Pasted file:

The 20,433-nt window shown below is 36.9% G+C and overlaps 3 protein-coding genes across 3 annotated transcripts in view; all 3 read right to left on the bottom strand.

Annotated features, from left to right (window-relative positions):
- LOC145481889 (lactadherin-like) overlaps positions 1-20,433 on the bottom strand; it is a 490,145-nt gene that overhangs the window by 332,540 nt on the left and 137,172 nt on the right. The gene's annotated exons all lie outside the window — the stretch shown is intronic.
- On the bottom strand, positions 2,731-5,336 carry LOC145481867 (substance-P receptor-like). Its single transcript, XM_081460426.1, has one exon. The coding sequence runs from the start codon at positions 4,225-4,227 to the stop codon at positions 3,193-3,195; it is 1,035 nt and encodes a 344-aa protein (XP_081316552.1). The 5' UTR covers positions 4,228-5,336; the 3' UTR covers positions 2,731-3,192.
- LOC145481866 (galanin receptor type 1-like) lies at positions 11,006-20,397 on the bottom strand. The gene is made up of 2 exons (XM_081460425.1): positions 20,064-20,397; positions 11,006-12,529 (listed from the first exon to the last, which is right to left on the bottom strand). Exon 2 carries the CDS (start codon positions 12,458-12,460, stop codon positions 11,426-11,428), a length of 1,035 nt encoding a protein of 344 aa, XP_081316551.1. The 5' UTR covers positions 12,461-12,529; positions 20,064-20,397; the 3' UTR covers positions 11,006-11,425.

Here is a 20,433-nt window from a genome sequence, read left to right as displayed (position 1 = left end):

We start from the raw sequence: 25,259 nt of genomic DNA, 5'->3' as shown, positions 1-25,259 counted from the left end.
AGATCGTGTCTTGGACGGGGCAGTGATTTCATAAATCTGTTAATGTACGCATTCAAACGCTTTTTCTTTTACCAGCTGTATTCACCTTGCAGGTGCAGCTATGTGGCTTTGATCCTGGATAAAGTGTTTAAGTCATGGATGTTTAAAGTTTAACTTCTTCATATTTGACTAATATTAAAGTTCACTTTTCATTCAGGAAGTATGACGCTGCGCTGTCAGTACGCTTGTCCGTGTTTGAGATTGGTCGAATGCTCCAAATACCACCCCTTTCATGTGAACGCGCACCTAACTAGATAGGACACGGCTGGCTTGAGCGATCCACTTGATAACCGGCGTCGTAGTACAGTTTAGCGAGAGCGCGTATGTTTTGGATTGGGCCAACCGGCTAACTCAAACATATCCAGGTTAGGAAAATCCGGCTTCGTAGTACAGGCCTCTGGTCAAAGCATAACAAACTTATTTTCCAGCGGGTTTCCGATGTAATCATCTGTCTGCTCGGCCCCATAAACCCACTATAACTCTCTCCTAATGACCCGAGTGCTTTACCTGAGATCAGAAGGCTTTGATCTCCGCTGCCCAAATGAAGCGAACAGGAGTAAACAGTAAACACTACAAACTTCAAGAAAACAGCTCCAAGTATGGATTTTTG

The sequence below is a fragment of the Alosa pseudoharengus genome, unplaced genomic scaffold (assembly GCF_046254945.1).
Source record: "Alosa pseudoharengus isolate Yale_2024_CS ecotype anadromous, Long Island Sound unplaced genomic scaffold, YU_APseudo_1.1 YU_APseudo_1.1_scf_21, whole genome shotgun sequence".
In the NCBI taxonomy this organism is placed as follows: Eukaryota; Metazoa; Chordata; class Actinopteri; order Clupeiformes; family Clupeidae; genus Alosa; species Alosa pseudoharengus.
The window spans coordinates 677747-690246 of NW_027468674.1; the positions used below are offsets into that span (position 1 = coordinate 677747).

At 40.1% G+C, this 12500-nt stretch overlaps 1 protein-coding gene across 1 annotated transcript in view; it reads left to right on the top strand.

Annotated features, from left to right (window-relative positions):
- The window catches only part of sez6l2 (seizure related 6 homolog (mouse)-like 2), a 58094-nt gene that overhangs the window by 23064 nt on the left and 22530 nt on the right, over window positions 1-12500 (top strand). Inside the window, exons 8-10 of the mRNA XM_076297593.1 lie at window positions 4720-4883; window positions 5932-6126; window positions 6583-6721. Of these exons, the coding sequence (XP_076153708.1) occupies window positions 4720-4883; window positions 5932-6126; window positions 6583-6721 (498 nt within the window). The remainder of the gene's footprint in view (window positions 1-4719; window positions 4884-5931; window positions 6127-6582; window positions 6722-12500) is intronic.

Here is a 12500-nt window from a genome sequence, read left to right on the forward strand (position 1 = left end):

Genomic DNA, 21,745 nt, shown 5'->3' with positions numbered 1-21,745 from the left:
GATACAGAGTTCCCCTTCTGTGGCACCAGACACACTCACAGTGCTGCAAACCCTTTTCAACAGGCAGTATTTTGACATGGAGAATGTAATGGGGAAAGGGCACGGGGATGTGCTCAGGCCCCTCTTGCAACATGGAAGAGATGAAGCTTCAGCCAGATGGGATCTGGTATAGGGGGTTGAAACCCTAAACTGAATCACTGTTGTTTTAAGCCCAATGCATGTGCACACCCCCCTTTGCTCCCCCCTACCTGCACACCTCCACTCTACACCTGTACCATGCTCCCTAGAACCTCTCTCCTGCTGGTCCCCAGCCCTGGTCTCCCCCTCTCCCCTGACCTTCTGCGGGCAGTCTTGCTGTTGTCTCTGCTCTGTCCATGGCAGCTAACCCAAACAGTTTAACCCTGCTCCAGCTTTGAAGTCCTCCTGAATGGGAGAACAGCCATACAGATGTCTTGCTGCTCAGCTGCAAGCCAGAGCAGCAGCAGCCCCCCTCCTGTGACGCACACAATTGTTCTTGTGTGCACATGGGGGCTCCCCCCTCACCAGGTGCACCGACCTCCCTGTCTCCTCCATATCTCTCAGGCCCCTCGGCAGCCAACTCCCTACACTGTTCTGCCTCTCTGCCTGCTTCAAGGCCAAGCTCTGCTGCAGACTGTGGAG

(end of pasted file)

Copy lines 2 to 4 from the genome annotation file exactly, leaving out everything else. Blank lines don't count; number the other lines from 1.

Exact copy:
Annotated features, from left to right (window-relative positions):
- LOC145481889 (lactadherin-like) overlaps positions 1-20,433 on the bottom strand; it is a 490,145-nt gene that overhangs the window by 332,540 nt on the left and 137,172 nt on the right. The gene's annotated exons all lie outside the window — the stretch shown is intronic.
- On the bottom strand, positions 2,731-5,336 carry LOC145481867 (substance-P receptor-like). Its single transcript, XM_081460426.1, has one exon. The coding sequence runs from the start codon at positions 4,225-4,227 to the stop codon at positions 3,193-3,195; it is 1,035 nt and encodes a 344-aa protein (XP_081316552.1). The 5' UTR covers positions 4,228-5,336; the 3' UTR covers positions 2,731-3,192.